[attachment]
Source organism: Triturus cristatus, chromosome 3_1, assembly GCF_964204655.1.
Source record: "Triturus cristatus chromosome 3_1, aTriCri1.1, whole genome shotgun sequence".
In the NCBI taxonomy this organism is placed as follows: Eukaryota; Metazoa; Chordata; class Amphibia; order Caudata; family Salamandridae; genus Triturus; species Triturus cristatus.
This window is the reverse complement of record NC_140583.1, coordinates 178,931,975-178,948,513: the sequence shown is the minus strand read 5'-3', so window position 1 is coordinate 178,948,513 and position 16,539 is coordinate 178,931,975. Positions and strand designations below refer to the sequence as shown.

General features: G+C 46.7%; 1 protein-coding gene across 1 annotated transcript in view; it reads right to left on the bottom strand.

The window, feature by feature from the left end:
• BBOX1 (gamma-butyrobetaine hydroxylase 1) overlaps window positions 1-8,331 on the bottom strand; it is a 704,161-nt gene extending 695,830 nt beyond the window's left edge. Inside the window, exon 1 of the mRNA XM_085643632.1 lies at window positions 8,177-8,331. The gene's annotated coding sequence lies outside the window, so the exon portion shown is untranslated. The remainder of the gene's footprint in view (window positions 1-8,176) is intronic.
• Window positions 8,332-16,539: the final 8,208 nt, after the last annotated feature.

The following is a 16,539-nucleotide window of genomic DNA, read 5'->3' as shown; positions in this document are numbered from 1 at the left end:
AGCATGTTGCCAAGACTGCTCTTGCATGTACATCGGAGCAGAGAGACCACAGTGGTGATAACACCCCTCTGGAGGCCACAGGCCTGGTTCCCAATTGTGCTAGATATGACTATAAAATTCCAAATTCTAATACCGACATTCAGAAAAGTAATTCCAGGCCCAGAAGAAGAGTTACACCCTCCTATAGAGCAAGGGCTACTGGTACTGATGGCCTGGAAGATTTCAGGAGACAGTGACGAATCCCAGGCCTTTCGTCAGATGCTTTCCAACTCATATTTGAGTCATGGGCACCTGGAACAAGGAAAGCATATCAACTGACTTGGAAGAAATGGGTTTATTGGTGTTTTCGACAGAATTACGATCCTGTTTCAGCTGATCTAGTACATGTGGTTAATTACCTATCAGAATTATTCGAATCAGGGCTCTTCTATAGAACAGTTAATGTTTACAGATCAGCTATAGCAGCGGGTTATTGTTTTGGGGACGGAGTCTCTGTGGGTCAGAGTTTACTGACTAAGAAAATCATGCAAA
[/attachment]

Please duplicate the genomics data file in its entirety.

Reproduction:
Source organism: Triturus cristatus, chromosome 3_1, assembly GCF_964204655.1.
Source record: "Triturus cristatus chromosome 3_1, aTriCri1.1, whole genome shotgun sequence".
In the NCBI taxonomy this organism is placed as follows: Eukaryota; Metazoa; Chordata; class Amphibia; order Caudata; family Salamandridae; genus Triturus; species Triturus cristatus.
This window is the reverse complement of record NC_140583.1, coordinates 178,931,975-178,948,513: the sequence shown is the minus strand read 5'-3', so window position 1 is coordinate 178,948,513 and position 16,539 is coordinate 178,931,975. Positions and strand designations below refer to the sequence as shown.

General features: G+C 46.7%; 1 protein-coding gene across 1 annotated transcript in view; it reads right to left on the bottom strand.

The window, feature by feature from the left end:
• BBOX1 (gamma-butyrobetaine hydroxylase 1) overlaps window positions 1-8,331 on the bottom strand; it is a 704,161-nt gene extending 695,830 nt beyond the window's left edge. Inside the window, exon 1 of the mRNA XM_085643632.1 lies at window positions 8,177-8,331. The gene's annotated coding sequence lies outside the window, so the exon portion shown is untranslated. The remainder of the gene's footprint in view (window positions 1-8,176) is intronic.
• Window positions 8,332-16,539: the final 8,208 nt, after the last annotated feature.

The following is a 16,539-nucleotide window of genomic DNA, read 5'->3' as shown; positions in this document are numbered from 1 at the left end:
AGCATGTTGCCAAGACTGCTCTTGCATGTACATCGGAGCAGAGAGACCACAGTGGTGATAACACCCCTCTGGAGGCCACAGGCCTGGTTCCCAATTGTGCTAGATATGACTATAAAATTCCAAATTCTAATACCGACATTCAGAAAAGTAATTCCAGGCCCAGAAGAAGAGTTACACCCTCCTATAGAGCAAGGGCTACTGGTACTGATGGCCTGGAAGATTTCAGGAGACAGTGACGAATCCCAGGCCTTTCGTCAGATGCTTTCCAACTCATATTTGAGTCATGGGCACCTGGAACAAGGAAAGCATATCAACTGACTTGGAAGAAATGGGTTTATTGGTGTTTTCGACAGAATTACGATCCTGTTTCAGCTGATCTAGTACATGTGGTTAATTACCTATCAGAATTATTCGAATCAGGGCTCTTCTATAGAACAGTTAATGTTTACAGATCAGCTATAGCAGCGGGTTATTGTTTTGGGGACGGAGTCTCTGTGGGTCAGAGTTTACTGACTAAGAAAATCATGCAAA